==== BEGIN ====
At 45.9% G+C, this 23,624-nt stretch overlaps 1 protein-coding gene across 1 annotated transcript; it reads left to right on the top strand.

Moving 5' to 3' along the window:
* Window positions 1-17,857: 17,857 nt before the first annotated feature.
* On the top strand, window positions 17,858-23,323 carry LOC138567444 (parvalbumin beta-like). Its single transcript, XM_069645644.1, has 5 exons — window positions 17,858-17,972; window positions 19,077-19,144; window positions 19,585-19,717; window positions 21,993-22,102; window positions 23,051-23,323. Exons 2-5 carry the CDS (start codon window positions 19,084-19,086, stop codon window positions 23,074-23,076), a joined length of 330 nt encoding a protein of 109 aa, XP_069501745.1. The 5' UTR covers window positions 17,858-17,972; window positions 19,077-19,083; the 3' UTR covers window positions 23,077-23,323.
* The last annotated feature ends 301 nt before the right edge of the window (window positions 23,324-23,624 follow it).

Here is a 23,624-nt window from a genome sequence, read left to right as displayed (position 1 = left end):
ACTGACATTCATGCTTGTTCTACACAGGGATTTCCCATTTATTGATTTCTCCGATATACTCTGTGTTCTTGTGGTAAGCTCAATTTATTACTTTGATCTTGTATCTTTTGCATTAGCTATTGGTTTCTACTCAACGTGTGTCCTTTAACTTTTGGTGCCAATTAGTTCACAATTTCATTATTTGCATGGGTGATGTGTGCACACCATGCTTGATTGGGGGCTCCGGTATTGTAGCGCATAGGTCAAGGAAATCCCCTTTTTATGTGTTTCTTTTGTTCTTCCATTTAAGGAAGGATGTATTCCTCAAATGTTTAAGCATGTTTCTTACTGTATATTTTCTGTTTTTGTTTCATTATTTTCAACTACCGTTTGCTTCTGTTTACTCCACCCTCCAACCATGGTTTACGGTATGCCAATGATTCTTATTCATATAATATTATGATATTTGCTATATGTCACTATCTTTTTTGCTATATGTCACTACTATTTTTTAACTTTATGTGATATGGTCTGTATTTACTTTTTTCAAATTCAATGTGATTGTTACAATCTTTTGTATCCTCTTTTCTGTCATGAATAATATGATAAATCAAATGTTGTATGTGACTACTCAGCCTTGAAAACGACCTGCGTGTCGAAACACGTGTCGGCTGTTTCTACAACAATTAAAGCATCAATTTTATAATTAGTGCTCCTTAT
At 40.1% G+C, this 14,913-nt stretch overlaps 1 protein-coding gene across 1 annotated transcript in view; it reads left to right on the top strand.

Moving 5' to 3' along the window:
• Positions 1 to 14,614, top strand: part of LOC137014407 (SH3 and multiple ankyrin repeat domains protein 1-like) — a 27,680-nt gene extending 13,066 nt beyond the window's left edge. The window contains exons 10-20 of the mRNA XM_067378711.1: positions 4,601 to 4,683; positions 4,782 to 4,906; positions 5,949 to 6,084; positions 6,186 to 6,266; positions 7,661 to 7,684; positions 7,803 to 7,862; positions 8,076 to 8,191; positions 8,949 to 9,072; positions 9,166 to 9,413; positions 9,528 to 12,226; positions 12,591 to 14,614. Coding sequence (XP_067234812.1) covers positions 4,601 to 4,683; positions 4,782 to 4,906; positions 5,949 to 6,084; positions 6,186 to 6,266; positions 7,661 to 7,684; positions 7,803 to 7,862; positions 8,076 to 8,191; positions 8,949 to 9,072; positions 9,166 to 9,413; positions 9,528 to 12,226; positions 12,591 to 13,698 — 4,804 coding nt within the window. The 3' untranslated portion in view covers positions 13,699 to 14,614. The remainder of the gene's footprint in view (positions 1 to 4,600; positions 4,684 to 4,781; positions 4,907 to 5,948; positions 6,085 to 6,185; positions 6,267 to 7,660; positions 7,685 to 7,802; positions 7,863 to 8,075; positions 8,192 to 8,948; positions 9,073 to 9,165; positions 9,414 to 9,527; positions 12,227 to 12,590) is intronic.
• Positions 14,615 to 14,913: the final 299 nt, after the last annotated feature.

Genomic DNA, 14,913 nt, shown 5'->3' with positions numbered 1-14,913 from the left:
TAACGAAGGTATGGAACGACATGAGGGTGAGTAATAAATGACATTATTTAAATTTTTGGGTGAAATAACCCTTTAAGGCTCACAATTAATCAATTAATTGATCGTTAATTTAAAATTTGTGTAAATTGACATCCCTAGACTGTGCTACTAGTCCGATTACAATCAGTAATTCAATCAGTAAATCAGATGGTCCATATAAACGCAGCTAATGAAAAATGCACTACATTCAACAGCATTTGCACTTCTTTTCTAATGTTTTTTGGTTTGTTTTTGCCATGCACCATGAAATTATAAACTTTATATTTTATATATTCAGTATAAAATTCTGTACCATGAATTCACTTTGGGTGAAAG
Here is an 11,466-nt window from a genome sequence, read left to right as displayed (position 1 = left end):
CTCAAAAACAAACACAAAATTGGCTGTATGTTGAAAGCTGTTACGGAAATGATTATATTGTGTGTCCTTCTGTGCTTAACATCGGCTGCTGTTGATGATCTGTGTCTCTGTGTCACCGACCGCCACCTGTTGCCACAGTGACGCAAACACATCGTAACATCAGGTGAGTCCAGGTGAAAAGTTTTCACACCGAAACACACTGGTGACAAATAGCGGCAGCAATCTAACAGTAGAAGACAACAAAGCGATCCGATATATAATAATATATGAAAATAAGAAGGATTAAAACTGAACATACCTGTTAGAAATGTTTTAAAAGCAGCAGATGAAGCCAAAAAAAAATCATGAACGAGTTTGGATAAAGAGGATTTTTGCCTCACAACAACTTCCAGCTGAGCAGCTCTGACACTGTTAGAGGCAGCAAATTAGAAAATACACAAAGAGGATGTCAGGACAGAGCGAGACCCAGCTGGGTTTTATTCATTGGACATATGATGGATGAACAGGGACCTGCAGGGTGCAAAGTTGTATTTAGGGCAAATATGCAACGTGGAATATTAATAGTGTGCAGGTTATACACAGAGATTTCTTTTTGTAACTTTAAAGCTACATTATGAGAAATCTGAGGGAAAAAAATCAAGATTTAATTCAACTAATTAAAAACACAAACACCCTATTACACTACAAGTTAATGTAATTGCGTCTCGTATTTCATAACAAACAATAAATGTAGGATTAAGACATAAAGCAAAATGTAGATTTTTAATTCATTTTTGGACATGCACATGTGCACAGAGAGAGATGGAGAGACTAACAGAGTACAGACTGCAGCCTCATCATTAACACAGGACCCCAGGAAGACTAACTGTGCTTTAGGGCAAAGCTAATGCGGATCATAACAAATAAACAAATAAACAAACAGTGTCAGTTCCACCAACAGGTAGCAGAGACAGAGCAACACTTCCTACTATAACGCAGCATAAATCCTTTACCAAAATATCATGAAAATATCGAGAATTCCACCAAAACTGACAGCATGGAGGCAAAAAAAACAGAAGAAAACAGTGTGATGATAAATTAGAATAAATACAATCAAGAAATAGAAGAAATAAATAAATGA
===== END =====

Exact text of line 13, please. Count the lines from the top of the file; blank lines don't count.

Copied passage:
TAACGAAGGTATGGAACGACATGAGGGTGAGTAATAAATGACATTATTTAAATTTTTGGGTGAAATAACCCTTTAAGGCTCACAATTAATCAATTAATTGATCGTTAATTTAAAATTTGTGTAAATTGACATCCCTAGACTGTGCTACTAGTCCGATTACAATCAGTAATTCAATCAGTAAATCAGATGGTCCATATAAACGCAGCTAATGAAAAATGCACTACATTCAACAGCATTTGCACTTCTTTTCTAATGTTTTTTGGTTTGTTTTTGCCATGCACCATGAAATTATAAACTTTATATTTTATATATTCAGTATAAAATTCTGTACCATGAATTCACTTTGGGTGAAAG